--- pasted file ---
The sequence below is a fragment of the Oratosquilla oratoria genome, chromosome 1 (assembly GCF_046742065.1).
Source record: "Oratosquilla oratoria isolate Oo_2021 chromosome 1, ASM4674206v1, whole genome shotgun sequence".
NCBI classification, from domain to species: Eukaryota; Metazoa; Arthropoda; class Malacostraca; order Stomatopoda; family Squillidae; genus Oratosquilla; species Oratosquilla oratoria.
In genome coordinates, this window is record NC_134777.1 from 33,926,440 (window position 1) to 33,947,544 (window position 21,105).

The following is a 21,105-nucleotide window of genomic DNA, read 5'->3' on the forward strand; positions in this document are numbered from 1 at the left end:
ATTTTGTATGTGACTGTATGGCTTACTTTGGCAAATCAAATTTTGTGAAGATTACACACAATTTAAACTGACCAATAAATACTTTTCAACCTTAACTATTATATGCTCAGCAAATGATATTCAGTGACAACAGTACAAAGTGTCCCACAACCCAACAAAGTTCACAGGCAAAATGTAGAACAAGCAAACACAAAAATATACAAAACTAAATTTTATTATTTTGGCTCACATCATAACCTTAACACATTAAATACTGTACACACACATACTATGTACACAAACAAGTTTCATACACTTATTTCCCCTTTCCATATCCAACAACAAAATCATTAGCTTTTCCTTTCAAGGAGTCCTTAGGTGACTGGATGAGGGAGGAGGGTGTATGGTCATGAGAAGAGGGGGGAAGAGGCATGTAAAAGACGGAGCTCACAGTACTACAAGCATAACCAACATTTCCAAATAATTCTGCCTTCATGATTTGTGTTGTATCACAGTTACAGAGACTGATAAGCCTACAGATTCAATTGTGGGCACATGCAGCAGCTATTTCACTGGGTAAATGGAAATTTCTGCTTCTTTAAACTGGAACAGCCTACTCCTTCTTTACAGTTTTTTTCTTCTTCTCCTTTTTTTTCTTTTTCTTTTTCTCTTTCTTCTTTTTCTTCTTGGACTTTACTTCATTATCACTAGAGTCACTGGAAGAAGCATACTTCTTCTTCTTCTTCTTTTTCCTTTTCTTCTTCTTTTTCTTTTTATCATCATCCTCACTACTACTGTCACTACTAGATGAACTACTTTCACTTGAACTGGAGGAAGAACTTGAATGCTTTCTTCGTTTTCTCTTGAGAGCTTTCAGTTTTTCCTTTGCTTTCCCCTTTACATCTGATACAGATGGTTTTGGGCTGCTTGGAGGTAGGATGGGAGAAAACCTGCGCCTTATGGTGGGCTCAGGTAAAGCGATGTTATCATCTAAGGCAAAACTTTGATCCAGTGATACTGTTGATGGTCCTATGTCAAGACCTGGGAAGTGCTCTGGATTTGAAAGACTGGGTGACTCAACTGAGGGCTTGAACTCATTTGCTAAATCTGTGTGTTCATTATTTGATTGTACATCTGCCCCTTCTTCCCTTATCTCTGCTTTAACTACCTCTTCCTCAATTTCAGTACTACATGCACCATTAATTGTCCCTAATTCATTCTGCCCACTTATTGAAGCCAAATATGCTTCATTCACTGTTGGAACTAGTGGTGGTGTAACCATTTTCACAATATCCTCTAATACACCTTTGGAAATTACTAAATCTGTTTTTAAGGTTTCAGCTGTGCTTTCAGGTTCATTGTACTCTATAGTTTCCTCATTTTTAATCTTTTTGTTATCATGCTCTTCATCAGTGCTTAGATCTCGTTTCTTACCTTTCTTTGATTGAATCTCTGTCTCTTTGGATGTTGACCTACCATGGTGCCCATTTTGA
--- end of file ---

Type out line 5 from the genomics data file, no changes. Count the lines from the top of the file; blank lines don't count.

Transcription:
The following is a 21,105-nucleotide window of genomic DNA, read 5'->3' on the forward strand; positions in this document are numbered from 1 at the left end: